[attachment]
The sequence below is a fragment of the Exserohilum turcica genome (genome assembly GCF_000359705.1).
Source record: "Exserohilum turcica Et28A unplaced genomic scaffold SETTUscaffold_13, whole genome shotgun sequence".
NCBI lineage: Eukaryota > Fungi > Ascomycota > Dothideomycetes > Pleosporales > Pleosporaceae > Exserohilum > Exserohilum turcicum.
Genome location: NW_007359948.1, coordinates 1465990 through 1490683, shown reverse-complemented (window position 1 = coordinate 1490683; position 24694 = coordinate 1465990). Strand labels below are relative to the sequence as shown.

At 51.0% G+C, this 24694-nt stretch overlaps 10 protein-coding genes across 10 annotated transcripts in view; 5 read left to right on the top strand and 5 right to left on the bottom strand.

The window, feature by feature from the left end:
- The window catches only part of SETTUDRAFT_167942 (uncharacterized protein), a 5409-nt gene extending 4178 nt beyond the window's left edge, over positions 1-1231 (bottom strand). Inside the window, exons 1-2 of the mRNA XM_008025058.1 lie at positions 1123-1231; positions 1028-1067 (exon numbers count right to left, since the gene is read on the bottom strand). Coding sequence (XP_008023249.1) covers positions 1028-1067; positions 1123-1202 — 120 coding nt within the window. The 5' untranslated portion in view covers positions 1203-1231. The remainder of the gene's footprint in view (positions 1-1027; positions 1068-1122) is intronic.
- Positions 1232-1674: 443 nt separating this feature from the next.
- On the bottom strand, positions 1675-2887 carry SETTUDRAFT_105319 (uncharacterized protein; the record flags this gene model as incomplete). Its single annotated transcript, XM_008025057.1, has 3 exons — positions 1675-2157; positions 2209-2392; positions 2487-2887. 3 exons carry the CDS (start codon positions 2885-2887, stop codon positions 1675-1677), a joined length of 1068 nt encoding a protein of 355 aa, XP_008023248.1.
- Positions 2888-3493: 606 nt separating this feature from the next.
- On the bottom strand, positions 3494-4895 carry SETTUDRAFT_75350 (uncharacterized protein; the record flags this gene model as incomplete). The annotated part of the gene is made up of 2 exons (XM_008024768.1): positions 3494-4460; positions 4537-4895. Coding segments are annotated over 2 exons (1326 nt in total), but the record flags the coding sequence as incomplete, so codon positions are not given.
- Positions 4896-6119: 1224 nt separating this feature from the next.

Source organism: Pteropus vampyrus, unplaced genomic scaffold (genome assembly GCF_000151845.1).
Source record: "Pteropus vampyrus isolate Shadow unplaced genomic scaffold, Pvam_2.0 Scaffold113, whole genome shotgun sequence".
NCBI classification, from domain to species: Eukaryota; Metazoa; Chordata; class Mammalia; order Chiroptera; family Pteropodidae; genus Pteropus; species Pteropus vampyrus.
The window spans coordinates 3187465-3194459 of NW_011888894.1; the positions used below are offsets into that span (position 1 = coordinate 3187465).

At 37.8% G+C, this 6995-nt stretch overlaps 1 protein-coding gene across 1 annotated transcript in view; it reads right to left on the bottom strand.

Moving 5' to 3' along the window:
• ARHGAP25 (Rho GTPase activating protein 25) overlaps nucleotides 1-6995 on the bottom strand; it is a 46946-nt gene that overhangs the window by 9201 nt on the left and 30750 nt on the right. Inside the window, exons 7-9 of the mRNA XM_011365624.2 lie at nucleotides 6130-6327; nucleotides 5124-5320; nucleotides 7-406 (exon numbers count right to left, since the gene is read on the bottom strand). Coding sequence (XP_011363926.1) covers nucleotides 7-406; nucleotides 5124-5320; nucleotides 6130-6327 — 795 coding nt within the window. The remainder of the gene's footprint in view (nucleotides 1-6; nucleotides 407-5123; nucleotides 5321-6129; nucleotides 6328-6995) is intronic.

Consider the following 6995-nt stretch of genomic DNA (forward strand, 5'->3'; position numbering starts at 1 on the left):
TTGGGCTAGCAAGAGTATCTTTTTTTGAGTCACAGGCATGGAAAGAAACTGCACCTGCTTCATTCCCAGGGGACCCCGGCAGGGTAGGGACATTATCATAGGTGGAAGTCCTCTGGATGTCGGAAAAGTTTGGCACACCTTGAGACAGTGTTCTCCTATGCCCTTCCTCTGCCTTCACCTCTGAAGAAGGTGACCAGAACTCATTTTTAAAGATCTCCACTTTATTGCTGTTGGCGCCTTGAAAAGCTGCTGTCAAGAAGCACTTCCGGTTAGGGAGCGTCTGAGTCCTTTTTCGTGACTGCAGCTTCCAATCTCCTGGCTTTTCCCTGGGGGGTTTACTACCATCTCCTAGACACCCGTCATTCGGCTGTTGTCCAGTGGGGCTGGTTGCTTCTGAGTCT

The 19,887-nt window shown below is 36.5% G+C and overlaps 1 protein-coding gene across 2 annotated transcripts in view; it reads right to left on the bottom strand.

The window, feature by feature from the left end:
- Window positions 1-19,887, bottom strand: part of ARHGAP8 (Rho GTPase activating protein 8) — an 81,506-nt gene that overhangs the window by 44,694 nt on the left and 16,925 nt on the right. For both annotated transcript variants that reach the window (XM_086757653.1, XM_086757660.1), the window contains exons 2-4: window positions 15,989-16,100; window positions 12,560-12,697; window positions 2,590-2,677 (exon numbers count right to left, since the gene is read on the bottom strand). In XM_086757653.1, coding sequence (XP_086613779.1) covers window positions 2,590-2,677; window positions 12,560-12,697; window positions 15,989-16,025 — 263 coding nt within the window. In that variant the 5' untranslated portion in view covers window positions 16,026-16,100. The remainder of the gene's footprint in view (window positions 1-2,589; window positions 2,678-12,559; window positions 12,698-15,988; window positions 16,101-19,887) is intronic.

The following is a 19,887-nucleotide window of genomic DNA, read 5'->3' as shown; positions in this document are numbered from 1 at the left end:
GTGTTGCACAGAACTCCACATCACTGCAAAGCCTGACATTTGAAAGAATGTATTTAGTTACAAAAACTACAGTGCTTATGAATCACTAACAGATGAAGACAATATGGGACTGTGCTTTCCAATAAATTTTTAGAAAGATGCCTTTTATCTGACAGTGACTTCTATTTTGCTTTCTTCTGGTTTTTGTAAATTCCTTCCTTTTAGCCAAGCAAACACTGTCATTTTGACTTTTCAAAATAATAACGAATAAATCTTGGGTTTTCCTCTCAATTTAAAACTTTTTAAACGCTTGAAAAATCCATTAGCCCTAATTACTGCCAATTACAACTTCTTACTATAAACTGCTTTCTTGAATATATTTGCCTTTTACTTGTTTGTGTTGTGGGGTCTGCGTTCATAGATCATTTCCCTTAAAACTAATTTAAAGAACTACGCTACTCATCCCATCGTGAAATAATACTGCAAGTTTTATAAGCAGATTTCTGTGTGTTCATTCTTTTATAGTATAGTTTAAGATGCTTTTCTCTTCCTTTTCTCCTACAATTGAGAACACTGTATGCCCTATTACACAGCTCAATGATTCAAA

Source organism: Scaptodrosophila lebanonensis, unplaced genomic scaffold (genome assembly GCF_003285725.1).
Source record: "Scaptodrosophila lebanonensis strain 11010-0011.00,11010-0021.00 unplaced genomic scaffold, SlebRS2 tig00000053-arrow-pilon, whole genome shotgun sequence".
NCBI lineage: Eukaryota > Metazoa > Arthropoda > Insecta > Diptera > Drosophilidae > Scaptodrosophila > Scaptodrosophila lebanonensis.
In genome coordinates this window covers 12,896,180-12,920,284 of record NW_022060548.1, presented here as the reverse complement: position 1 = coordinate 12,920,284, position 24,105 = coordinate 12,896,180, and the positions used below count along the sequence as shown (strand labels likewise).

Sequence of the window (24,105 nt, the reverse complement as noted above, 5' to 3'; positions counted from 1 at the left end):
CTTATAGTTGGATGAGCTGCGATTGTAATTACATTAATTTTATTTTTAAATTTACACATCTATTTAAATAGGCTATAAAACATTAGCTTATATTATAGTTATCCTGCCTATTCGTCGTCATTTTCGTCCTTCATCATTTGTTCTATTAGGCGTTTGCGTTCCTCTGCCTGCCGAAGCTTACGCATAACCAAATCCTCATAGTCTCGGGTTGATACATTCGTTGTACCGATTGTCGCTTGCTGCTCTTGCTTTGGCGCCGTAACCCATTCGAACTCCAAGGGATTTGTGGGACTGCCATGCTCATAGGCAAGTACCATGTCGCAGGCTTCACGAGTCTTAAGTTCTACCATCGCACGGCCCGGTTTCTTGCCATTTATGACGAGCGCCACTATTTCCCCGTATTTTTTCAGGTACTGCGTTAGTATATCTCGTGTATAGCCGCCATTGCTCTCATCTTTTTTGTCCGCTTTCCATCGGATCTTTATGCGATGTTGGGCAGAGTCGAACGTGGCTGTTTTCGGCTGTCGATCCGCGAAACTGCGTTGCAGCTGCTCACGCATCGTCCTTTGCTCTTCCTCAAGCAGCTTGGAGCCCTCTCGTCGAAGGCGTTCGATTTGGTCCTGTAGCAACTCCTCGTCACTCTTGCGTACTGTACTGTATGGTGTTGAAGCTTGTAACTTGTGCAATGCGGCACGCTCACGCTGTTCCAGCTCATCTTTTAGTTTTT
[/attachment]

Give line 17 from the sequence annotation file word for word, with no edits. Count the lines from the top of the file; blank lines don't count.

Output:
At 37.8% G+C, this 6995-nt stretch overlaps 1 protein-coding gene across 1 annotated transcript in view; it reads right to left on the bottom strand.